X-Ray fluorescence analysis of feldspars and silicate glass: effects of melting time on fused bead consistency and volatilisation

BELL, Anthony, BACKHOUSE, Daniel, DENG, Wei, EALES, James, KILINC, Erhan, LOVE, Katrina, RAUTIYAL, Prince, RIGBY, Jessica, STONE, Alex, VAISHNAV, Shuchi, WIE-ADDO, Gloria and BINGHAM, Paul (2020). X-Ray fluorescence analysis of feldspars and silicate glass: effects of melting time on fused bead consistency and volatilisation. Minerals, 10 (5), p. 442.

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Official URL: https://www.mdpi.com/2075-163X/10/5/442
Open Access URL: https://www.mdpi.com/2075-163X/10/5/442 (Published)
Link to published version:: https://doi.org/10.3390/min10050442
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    Abstract

    Reproducible preparation of lithium tetraborate fused beads for XRF analysis of glass and mineral samples is of paramount importance for analytical repeatability. However, as with all glass melting processes, losses due to volatilization must be taken into account and their effects are not negligible. Here the effects of fused bead melting time have been studied for four Certified Reference Materials (CRM’s-three feldspars, one silicate glass), in terms of their effects on analytical variability and volatilization losses arising from fused bead preparation. At melting temperatures of 1065 °C, and for feldspar samples, fused bead melting times shorter than approximately 25 minutes generally gave rise to greater deviation of XRF-analyzed composition from certified composition. This variation might be due to incomplete fusion and / or fused bead inhomogeneity but further research is needed. In contrast, the shortest fused bead melting time for the silicate glass CRM gave an XRF-analyzed composition closer to the certified values than longer melting times. This may suggest a faster rate of glass-in-glass dissolution and homogenization during fused bead preparation. For all samples, longer melting times gave rise to greater volatilization losses (including sulphates and halides) during fusion. This was demonstrated by a linear relationship between SO3 mass loss and time1/2, as predicted by a simple diffusion-based model. Iodine volatilization displays a more complex relationship, suggestive of diffusion plus additional mechanisms. This conclusion may have implications for vitrification of iodine-bearing radioactive wastes. Our research demonstrates that the nature of the sample material impacts on the most appropriate fusion times. For feldspars no less than ~25 min and no more than ~60 min of fusion at 1065 °C, using Li2B4O7 as the fusion medium and in the context of feldspar samples and the automatic fusion equipment used here, strikes an acceptable (albeit non-ideal) balance between the competing factors of fused bead quality, analytical consistency and mitigating volatilization losses. Conversely, for the silicate glass sample, shorter fusion times of less than ~30 minutes under the same conditions provided more accurate analyses whilst limiting volatile losses.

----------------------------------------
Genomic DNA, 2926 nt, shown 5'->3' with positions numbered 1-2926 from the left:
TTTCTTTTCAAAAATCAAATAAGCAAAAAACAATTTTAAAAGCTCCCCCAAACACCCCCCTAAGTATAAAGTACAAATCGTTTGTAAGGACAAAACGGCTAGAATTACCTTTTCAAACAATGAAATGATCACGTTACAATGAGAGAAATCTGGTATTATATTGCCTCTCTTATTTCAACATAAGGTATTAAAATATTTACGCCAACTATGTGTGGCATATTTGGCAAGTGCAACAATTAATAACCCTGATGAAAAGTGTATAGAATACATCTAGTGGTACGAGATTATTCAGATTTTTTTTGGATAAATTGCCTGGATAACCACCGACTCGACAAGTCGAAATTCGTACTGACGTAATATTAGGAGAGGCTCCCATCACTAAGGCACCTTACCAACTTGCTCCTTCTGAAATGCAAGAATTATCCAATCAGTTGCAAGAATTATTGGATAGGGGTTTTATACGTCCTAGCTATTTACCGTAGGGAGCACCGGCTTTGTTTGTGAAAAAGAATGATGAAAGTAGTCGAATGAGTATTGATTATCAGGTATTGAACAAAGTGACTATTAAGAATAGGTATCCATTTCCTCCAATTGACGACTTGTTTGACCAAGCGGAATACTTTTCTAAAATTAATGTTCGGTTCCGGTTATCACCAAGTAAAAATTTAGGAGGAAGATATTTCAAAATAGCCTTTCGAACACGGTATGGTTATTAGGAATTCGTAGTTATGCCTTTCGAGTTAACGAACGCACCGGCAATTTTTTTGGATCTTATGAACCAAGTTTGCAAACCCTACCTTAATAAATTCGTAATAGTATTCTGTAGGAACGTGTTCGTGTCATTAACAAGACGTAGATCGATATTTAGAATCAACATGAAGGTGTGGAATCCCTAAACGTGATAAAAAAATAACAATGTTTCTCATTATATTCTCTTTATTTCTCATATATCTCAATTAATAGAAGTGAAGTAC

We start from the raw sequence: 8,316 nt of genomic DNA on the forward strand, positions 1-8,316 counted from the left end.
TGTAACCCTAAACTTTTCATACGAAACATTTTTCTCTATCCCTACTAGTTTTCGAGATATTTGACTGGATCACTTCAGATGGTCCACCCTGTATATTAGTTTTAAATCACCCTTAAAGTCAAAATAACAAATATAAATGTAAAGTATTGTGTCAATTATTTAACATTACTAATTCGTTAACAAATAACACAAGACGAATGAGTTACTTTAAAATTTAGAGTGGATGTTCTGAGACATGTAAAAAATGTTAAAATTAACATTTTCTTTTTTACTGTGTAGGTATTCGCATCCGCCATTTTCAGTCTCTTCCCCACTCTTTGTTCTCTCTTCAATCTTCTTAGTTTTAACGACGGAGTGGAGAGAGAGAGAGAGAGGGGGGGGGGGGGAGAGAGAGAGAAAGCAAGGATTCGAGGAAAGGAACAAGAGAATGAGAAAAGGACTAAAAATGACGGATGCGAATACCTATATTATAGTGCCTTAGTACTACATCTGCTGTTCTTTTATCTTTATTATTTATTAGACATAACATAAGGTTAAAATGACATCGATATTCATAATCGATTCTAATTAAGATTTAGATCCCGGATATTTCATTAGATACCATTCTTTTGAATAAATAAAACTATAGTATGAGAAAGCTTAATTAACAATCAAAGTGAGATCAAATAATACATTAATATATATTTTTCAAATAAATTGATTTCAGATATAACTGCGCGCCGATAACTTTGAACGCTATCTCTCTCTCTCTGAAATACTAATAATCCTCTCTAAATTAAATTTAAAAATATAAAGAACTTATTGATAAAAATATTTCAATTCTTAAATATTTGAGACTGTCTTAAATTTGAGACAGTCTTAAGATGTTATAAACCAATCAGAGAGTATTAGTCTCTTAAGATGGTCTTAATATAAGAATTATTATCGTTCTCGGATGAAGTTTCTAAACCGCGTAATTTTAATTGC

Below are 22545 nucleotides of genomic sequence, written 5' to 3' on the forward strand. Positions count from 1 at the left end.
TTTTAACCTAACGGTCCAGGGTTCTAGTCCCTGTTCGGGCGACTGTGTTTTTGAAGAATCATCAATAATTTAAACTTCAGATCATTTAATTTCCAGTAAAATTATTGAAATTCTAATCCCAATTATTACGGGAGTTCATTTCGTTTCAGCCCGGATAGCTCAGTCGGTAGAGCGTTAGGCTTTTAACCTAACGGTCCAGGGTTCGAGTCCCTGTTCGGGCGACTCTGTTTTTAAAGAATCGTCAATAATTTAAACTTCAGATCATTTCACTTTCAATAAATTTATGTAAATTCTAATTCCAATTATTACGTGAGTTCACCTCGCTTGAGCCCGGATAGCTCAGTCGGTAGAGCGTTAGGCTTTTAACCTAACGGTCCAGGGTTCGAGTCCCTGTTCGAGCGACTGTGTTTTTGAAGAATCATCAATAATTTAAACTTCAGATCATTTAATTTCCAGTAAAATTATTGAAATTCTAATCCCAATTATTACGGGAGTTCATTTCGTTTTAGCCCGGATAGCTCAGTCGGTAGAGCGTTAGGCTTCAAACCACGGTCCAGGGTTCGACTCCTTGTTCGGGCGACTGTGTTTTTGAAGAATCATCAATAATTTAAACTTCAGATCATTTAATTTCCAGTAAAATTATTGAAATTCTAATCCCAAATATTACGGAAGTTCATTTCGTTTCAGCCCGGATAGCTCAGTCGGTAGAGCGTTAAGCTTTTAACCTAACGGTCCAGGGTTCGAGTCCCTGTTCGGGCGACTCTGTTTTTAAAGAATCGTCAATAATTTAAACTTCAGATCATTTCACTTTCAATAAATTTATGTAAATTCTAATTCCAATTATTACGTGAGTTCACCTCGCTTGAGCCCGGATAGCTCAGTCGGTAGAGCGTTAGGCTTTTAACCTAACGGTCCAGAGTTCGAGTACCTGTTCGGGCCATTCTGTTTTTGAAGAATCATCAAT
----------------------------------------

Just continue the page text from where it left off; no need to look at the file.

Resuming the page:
Item Type: Article
    Uncontrolled Keywords: 0403 Geology; 0502 Environmental Science and Management; 0914 Resources Engineering and Extractive Metallurgy
    Identification Number: https://doi.org/10.3390/min10050442
    Page Range: p. 442
    SWORD Depositor: Symplectic Elements
    Depositing User: Symplectic Elements
    Date Deposited: 12 May 2020 09:58
    Last Modified: 18 May 2020 13:15
    URI: http://shura.shu.ac.uk/id/eprint/26302

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